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Baking walls requires oil


The central library construction site will remain busy throughout the summer as the construction of new walls, pillars and other concrete structures continues. So far, approximately one third of the concrete work on the basement has been completed, and the upright pillars at the north end will soon be ready to hold up the basement ceiling, which will also form the ground floor of the library.

But how is casting concrete walls similar to baking? The large wall moulds are oiled to prevent the wet concrete from sticking to the moulds when poured, just as you should grease a baking tin to prevent the dough from sticking to it. An oiled mould is also easier to dismantle once the wall has dried enough to support itself. The photograph above shows carpenter Juha-Matti Komu (on the left) and supervisor Jarmo Ahokas from E.M. Pekkinen Oy fixing an oil tank pressure hose just before Midsummer. Such repairs are crucial, as this isn’t the kind of oil that you can just pick up at your local corner shop.

By Midsummer, 12 of the basement walls had been cast, with a further 10 elements left to go. The large moulds can be used to cast individual concrete elements measuring 11 metres long and 6 metres high. The wall at the northern end of the construction site is already looking complete, but in the south section parts of the bedrock are still visible. The construction of the basement ceiling, or vaulting, is set to begin in the north end at the turn of June and July. As the construction progresses, the vault will obscure the view into the currently visible basement.

For the purpose of service traffic access, the design of the library includes a ramp leading down to an inner loading area located in the basement. The loading area can be seen in the middle of the photograph above. The square room on the left of the loading area is a pumping station, which will be used to manage rain and waste water as well as waste from the library restaurant’s grease filters, for example. The ramp will be constructed on the right edge between the straight concrete wall and the curved wall currently under construction. The curved wall cannot be cast with a mould, requiring some old-fashioned handwork instead, as well as plenty of plank boards and plywood.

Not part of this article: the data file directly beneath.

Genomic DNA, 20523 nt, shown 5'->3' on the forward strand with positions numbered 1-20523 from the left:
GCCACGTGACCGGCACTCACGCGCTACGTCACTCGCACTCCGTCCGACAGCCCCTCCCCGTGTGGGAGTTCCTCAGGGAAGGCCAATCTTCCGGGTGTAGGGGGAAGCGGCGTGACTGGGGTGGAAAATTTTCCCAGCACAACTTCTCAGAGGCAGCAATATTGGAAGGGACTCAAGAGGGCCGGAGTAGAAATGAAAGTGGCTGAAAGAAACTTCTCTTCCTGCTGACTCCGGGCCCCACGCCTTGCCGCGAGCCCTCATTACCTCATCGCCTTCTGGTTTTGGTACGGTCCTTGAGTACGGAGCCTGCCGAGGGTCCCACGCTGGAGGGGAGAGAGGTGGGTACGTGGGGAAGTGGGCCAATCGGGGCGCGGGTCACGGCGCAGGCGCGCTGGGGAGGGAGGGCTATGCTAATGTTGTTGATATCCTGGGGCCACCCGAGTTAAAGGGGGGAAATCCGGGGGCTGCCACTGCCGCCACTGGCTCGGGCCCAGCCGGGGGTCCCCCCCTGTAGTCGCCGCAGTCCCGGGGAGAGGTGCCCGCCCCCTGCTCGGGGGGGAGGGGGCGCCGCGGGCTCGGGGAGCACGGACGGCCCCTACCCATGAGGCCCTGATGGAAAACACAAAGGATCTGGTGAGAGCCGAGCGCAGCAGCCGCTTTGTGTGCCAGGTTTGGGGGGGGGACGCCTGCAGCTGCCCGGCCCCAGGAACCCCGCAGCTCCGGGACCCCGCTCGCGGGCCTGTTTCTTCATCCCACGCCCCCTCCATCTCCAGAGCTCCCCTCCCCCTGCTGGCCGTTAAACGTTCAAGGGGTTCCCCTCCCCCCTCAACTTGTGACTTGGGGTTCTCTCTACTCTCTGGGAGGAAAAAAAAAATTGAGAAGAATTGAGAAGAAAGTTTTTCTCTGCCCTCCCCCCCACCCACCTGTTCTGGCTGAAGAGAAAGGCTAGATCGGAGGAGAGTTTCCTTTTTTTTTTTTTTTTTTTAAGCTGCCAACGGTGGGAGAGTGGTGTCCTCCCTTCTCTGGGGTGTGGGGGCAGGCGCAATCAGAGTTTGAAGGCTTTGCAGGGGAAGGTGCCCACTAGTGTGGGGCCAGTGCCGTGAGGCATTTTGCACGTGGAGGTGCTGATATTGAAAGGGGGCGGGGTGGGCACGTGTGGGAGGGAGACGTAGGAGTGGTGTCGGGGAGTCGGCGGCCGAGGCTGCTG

The curved wall, which is marked in purple above, will lead vehicles down to the loading area along a 60-metre-long, concrete floor ramp. The ramp begins at ground level and descends approximately six metres. The basement loading area will be used for unloading library book deliveries and restaurant and café goods as well as loading bin lorries.

Next to the loading area there is also a large concentration of toilets in the basement. Since the library is a public space located in a busy area, the building will naturally include a large number of toilet facilities. People are expected to spend a lot of time in the library, as the building will also include workspaces, a cinema and a restaurant. The picture above shows the foyer of the toilet area; the stall doors will be placed on the right. The area will be accessible by both stairs and lifts. The building will house a total of six lifts, but only four of them can be used to access the basement.